Perched on a hill not far south of Perugia, the fortified castle Deruta received important privileges – including the right to have its own podesta (mayor) – from Emperor Hentry VI in the late 12th-century.About that time, the ceramic production of this castle was beginning to flourish and as of 1277, we find documents confirming the purchase of clay objects ad modum matonum de Dirupta (“made in the Deruta way”). As of 1287, i vasai (potters) form corporazioni (guilds) and are allowed sale of their products by the city magistrates.
Initially, production was mostly in simple terracotta for domestic use and a document of 1290 confirms the furnishing of domestic pottery objects to the Franciscan monastery of Deruta (dating to the 11th-century and perhaps a Benedictine monastery, then conceded to one of San Francesco’s first followers, Brother Egidio).
That convento (“monastery”) has recently been restored and is now seat of the Museo Regionale della Ceramica di Deruta housing over 5000 maiolica treasures.
One of the most exquisite artifacts is a section of the floor of the adjacent Church of San Francesco: 200 maiolica tiles made in 1425. The tiles were originally created for another church, transferred to the Church of San Francesco in the 18th-century and found under another pavement in 1902 during restoration in the church:
A recreation of a section of the floor adorns the wall of a Deruta home:
Deruta is a veritable hymn to maiolica, after all – with maiolica touches on homes and shops throughout the town:
And after your visit to the Museo Regionale della Ceramica, you’ll pass a maiolica crucifix at the base of the medieval bell tower as you head from the former Franciscan convento housing the museum to the adjacent San Francesco church:
Made for San Francesco belltower in 1946, the maiolica artist painted the Francis’ greeting “pax et bonum” (“peace and good”) at the base of the crucifix:
San Francesco appears inside his church, too…..
….. in a maiolica relief just to the left as you enter:
St. Francis extends his hands – with wounds of the stigmata – to the Virgin as another Franciscan saint (of the 15th century), Bernardino di Siena, prays on the other side of the throne. The inscription in the arch, fanning out over the Virgin, tells us that he maiolica panel was created in 1988 for this Franciscan church dedicated to Santa Maria dei Consoli as commemoration of the 500th anniversary of the consecration of the restored church (in 1388) following a violent earthquake causing collapse of the vault in the early 14th-century. The Franciscanchurch was also known as “Santa Maria della Piazza dei Consoli” as the church is very near the main square and the civic building where the town consoli carried out their civic duties.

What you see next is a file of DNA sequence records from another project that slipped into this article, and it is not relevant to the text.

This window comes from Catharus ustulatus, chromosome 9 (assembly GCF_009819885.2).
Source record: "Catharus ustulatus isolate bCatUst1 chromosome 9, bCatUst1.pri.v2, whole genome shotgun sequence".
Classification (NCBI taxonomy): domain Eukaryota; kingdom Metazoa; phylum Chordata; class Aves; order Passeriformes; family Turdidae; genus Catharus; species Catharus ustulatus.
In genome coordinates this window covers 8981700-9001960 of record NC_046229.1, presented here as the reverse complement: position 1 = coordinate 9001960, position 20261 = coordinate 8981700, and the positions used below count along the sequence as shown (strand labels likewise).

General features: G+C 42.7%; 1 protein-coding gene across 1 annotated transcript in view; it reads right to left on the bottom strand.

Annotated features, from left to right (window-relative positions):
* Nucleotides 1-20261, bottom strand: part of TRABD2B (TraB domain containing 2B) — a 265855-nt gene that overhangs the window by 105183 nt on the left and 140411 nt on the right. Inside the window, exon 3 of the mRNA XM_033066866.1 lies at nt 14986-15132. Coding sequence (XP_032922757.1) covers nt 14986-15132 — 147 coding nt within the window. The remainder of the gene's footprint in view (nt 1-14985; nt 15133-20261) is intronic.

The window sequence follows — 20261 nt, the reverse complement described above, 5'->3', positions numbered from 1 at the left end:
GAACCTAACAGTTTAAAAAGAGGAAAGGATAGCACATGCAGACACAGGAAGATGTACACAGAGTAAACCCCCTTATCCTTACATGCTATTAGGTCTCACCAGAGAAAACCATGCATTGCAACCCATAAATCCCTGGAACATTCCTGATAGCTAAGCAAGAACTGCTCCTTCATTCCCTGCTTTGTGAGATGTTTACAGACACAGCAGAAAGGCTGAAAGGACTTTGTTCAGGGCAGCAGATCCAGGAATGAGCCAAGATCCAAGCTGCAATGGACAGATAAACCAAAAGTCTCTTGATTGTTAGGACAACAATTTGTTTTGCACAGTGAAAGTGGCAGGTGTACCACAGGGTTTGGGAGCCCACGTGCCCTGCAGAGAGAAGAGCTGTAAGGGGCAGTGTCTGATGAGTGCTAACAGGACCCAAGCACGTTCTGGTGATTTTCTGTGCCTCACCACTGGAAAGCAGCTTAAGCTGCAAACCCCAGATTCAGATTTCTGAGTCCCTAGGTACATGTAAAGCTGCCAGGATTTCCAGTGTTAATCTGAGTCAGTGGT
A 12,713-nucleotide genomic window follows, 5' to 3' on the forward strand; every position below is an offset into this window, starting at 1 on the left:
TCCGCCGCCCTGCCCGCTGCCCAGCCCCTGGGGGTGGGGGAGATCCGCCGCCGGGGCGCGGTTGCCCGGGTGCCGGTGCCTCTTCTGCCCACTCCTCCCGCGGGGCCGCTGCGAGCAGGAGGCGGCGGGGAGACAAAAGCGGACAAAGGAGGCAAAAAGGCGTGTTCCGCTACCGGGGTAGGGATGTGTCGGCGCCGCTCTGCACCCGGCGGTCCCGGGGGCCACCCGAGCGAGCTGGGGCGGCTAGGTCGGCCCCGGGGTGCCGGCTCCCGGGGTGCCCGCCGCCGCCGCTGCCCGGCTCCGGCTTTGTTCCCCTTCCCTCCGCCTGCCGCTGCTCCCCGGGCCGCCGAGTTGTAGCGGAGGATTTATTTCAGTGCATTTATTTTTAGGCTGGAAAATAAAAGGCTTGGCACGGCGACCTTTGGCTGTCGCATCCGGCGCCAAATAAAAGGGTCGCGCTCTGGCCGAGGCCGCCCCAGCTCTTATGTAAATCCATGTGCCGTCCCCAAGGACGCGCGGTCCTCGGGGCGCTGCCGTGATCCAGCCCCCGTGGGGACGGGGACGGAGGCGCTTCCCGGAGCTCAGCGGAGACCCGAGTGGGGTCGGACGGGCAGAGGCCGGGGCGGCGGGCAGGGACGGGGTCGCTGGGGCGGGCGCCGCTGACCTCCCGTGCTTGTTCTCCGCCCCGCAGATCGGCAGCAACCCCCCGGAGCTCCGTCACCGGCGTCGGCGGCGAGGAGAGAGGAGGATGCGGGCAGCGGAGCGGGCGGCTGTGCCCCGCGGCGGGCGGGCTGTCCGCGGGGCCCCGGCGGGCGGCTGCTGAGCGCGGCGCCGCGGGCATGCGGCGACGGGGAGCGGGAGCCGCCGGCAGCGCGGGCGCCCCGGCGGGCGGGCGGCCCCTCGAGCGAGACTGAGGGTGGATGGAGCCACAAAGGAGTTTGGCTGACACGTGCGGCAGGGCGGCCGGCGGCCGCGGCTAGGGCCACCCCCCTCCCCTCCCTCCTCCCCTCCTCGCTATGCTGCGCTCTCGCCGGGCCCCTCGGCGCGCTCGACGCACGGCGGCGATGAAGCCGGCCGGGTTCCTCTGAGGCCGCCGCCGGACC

That panel was probably inspired by a mid-15th century painting once in this church by Foligno artist, Nicolo’ Alunno, dedicated to la Madonna dei Consoli and now in the Deruta Pinacoteca (Civic Picture Gallery).The two Franciscan saints, St. Francis and St. Bernardino da Siena, flank the Virgin, with Francis’ gesture indicating to the Virgin the patron who had paid for the painting:
And incidentally, another treasure from this church is to be seen in the Pinacoteca: the 13th-century missale fratrum minorum, that is a missal of the Franciscans of Deruta indicating the important festivities associated with the order, the pages illustrated with exquisite illuminated letters:
Not far from the maiolica relief at the entrance, an elegant image of the patron of ceramicists, St. Catherine of Alexandria, early 4th-century martyr, shows the saint holding the wheel, symbol of her martyrdom – and linked to the potters’ wheel. A maiolica vase at her feet, the saint stands above a depiction of Deruta in this early 20th-century maiolica shrine:
Fragments of 14th-century frescoes on the church walls depict scenes of her martyrdom…
…as well as Santa Caterina d’Alessandria near San Francesco who is showing us signs of his stigmata:
Across the nave in the mid-19th-century Cappella del Rosario (Chapel of the Rosary) maiolica reigns, both on the wall plaque beneath the statue of la Madonna del Rosario and on the altar frontpiece:
In a niche behind the altar, the statue of la Madonna holding a rosary…
…..stands above panels designed by various Deruta maiolica masters depicting episodes of the mysteries of the rosary, each panel signed:
The altar frontispiece dates to 1890 and is a fine work by the doctor-turned-maiolica-master, Angelo Michelletti of Deruta:
Various maiolica ex-voto (literally, “out of a vow,” i.e, for a prayer or vow answered) images were also once part of the spiritual decor of this church. The ex-voto images were commissioned as thank for a favor received, a prayer answered. A few 18th-century ones from this church are in the adjacent maiolica museum.
One ex-voto image thanks the Virgin and Child for having escaped an accidental shooting and the other thanks them for having avoided injury from a fall from a horse..
For the derutesi, this Church of San Francesco is the equivalent of a cathedral and focal point of all the most important liturgies throughout the year.
And as you enter Deruta, fine maiolica panels welcome you depicting the beloved San Francesco and Santa Caterina d’Alessandria, patron saint of Deruta.
San Francesco has his hand upraised in a welcoming gesture, backdropped by the Basilica di Francesco in Assisi (where he was buried in the early 13th-century) off to the left and also by Deruta (on the right):
Santa Caterina’s image reproduces the maiolica panel in the Church of San Francesco and here, too, Deruta is in the background as well as the rolling hills of Umbria:.
Yes, maiolica creations adorn Deruta’s Church of San Francisco. And they greet you as soon as you arrive in this Umbrian hill-town of many splendors
Read about the maiolica folk art splendors just outside of Deruta